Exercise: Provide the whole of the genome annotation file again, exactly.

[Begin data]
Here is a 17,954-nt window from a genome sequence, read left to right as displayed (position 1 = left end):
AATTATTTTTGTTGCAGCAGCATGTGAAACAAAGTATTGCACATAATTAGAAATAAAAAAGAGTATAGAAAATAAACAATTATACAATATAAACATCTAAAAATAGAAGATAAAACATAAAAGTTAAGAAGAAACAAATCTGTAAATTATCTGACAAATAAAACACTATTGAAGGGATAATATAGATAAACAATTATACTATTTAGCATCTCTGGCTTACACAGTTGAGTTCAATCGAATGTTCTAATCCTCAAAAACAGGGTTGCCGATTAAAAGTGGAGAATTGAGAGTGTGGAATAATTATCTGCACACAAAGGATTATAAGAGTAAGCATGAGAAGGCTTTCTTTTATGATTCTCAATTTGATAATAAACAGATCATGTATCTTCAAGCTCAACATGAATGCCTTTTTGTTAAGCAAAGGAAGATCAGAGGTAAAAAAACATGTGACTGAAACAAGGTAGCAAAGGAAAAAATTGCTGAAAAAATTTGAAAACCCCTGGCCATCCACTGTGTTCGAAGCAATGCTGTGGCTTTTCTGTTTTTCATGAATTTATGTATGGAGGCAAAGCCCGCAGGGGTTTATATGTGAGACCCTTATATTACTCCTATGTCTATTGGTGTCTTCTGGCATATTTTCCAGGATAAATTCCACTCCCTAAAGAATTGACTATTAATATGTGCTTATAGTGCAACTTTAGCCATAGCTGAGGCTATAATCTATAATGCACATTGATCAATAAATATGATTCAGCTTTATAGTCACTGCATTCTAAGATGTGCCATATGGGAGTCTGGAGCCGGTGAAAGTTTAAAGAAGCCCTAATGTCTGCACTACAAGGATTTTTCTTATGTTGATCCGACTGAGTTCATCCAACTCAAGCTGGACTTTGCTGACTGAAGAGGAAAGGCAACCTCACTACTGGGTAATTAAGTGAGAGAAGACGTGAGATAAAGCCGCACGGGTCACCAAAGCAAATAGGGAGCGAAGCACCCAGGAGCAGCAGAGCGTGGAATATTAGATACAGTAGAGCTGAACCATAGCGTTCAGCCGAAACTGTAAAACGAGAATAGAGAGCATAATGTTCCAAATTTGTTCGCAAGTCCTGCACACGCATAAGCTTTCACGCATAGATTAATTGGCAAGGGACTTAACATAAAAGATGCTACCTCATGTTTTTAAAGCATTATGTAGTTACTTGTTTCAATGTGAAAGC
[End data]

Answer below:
Here is a 17,954-nt window from a genome sequence, read left to right as displayed (position 1 = left end):
AATTATTTTTGTTGCAGCAGCATGTGAAACAAAGTATTGCACATAATTAGAAATAAAAAAGAGTATAGAAAATAAACAATTATACAATATAAACATCTAAAAATAGAAGATAAAACATAAAAGTTAAGAAGAAACAAATCTGTAAATTATCTGACAAATAAAACACTATTGAAGGGATAATATAGATAAACAATTATACTATTTAGCATCTCTGGCTTACACAGTTGAGTTCAATCGAATGTTCTAATCCTCAAAAACAGGGTTGCCGATTAAAAGTGGAGAATTGAGAGTGTGGAATAATTATCTGCACACAAAGGATTATAAGAGTAAGCATGAGAAGGCTTTCTTTTATGATTCTCAATTTGATAATAAACAGATCATGTATCTTCAAGCTCAACATGAATGCCTTTTTGTTAAGCAAAGGAAGATCAGAGGTAAAAAAACATGTGACTGAAACAAGGTAGCAAAGGAAAAAATTGCTGAAAAAATTTGAAAACCCCTGGCCATCCACTGTGTTCGAAGCAATGCTGTGGCTTTTCTGTTTTTCATGAATTTATGTATGGAGGCAAAGCCCGCAGGGGTTTATATGTGAGACCCTTATATTACTCCTATGTCTATTGGTGTCTTCTGGCATATTTTCCAGGATAAATTCCACTCCCTAAAGAATTGACTATTAATATGTGCTTATAGTGCAACTTTAGCCATAGCTGAGGCTATAATCTATAATGCACATTGATCAATAAATATGATTCAGCTTTATAGTCACTGCATTCTAAGATGTGCCATATGGGAGTCTGGAGCCGGTGAAAGTTTAAAGAAGCCCTAATGTCTGCACTACAAGGATTTTTCTTATGTTGATCCGACTGAGTTCATCCAACTCAAGCTGGACTTTGCTGACTGAAGAGGAAAGGCAACCTCACTACTGGGTAATTAAGTGAGAGAAGACGTGAGATAAAGCCGCACGGGTCACCAAAGCAAATAGGGAGCGAAGCACCCAGGAGCAGCAGAGCGTGGAATATTAGATACAGTAGAGCTGAACCATAGCGTTCAGCCGAAACTGTAAAACGAGAATAGAGAGCATAATGTTCCAAATTTGTTCGCAAGTCCTGCACACGCATAAGCTTTCACGCATAGATTAATTGGCAAGGGACTTAACATAAAAGATGCTACCTCATGTTTTTAAAGCATTATGTAGTTACTTGTTTCAATGTGAAAGC